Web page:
Crude has averaged $65/bbl in April, $68/bbl in May, and is holding above $70/bbl for June. Experts predict that crude will easily surge above $100/bbl and gas prices are likely to follow suit and increase as well. As supply continues to tighten and demand increases oil will continue to climb. The International Energy Agency began Friday urging OPEC to ramp up production while the Saudi Prince urged investors to back oil and gas exploration. Energy investors have been scared off and have shied away from backing E&P operators. The uncertainty leading up to June 2021 has led to less investing for exploration and drastically cut drilling budgets. Mergers and Acquisitions have pushed out many small operators and the larger operators are sticking to smaller and more lean operational footprints that focus more on efficiency and per foot costs.
The new super cycle of $100+/bbl crude is expected to come quicker than anticipated but also may last less than 18 months. Many factors could derail oil futures. New Covid strains that lead to lockdowns are a major concern. Government regulation and emissions standards are also sizeable threats. Despite the oil rally and a looming price explosion, many supers are still being ultra conservative in the Oil and Gas play. Navigating through the ever-changing crude and refined products market is less than ideal so talk to a Guttman sales representative today to secure your success for 2021 and into the future.
As more and more Americans are getting vaccinated and things start to get back to normal, the recovery of supply chain will be a long and daunting process with many expecting it to last into 2022 in some industries.
While overseas travel continues to be impeded by COVID-19 fears and travel concerns/regulations, domestic airway travel is seeing it’s largest surge since the depths of the pandemic. Travel enthusiasts are taking to the sky after more than a year of lockdowns and airliner travel is now only 30% lower than the same time in 2019. The third quarter numbers are projected to reach 1.47 million barrels per day which is 50% higher than expectations and an inviting indication for refiners who have struggled with tough margins during the pandemic. So, with jet fuel demand increasing and expected to surge this summer how does this all relate to recycled plastics, of all things? Read More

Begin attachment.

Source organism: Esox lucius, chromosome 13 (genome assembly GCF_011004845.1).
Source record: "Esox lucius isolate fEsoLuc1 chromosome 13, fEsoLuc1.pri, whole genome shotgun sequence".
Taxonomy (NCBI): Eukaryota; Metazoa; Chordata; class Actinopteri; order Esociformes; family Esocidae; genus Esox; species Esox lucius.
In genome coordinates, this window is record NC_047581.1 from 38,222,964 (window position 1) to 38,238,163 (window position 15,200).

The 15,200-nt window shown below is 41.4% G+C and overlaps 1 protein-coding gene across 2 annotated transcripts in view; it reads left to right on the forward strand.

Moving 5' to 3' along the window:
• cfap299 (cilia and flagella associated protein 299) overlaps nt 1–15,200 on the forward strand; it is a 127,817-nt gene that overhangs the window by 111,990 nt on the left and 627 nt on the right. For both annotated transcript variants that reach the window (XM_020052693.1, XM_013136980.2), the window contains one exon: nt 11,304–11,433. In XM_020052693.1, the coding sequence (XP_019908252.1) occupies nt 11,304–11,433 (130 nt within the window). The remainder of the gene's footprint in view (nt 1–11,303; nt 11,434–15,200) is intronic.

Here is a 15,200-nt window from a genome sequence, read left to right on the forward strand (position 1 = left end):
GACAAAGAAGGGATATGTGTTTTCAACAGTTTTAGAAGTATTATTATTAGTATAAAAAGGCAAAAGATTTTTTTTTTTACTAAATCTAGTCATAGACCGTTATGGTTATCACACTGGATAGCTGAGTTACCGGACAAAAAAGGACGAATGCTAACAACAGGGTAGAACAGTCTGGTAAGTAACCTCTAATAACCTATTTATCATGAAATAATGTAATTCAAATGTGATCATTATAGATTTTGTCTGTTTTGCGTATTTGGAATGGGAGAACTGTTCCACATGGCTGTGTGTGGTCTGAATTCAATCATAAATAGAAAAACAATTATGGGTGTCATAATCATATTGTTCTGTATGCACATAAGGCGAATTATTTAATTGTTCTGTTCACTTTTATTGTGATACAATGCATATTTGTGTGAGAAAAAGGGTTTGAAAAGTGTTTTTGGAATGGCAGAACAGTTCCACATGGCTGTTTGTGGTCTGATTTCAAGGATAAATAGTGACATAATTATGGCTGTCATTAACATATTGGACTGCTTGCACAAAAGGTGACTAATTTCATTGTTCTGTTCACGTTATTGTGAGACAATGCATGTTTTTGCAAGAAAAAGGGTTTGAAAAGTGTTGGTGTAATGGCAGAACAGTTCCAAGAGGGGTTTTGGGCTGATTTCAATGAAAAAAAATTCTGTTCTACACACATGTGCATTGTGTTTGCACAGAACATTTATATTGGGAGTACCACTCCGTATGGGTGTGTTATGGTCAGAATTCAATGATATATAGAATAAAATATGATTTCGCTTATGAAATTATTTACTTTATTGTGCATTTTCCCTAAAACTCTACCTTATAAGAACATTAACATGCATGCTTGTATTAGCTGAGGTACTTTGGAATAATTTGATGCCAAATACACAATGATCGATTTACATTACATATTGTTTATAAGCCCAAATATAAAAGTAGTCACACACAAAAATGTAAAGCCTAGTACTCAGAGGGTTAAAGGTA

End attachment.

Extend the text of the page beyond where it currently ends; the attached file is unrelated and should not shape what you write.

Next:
The narrative of the pre pandemic day’s is still the same regarding the trucking industry and being short on drivers. Many businesses and consumers are affected by the shortage making delayed deliveries the norm for many Americans. With an estimated 61,000 drivers short at the end of 2019, it goes without saying that COVID-19 in 2020 made that number worse, making it harder to train new unexperienced drivers. Read More
Over the past year, China has ramped up its energy production and committed to becoming a net-zero emission economy by 2060. While China has led all nations with renewable energy production, at the same time has increased coal production and offset the retirements in coal capacity from the rest of the world. The increase in coal production seems to have a strong correlation with the outcome of the COVID-19 pandemic and pushing China to retreat to easy and reliable fossil fuel. Read More
Facebook announced it will convert part of its Menlo Park, California headquarters into a vaccination clinic for under-served communities. Read More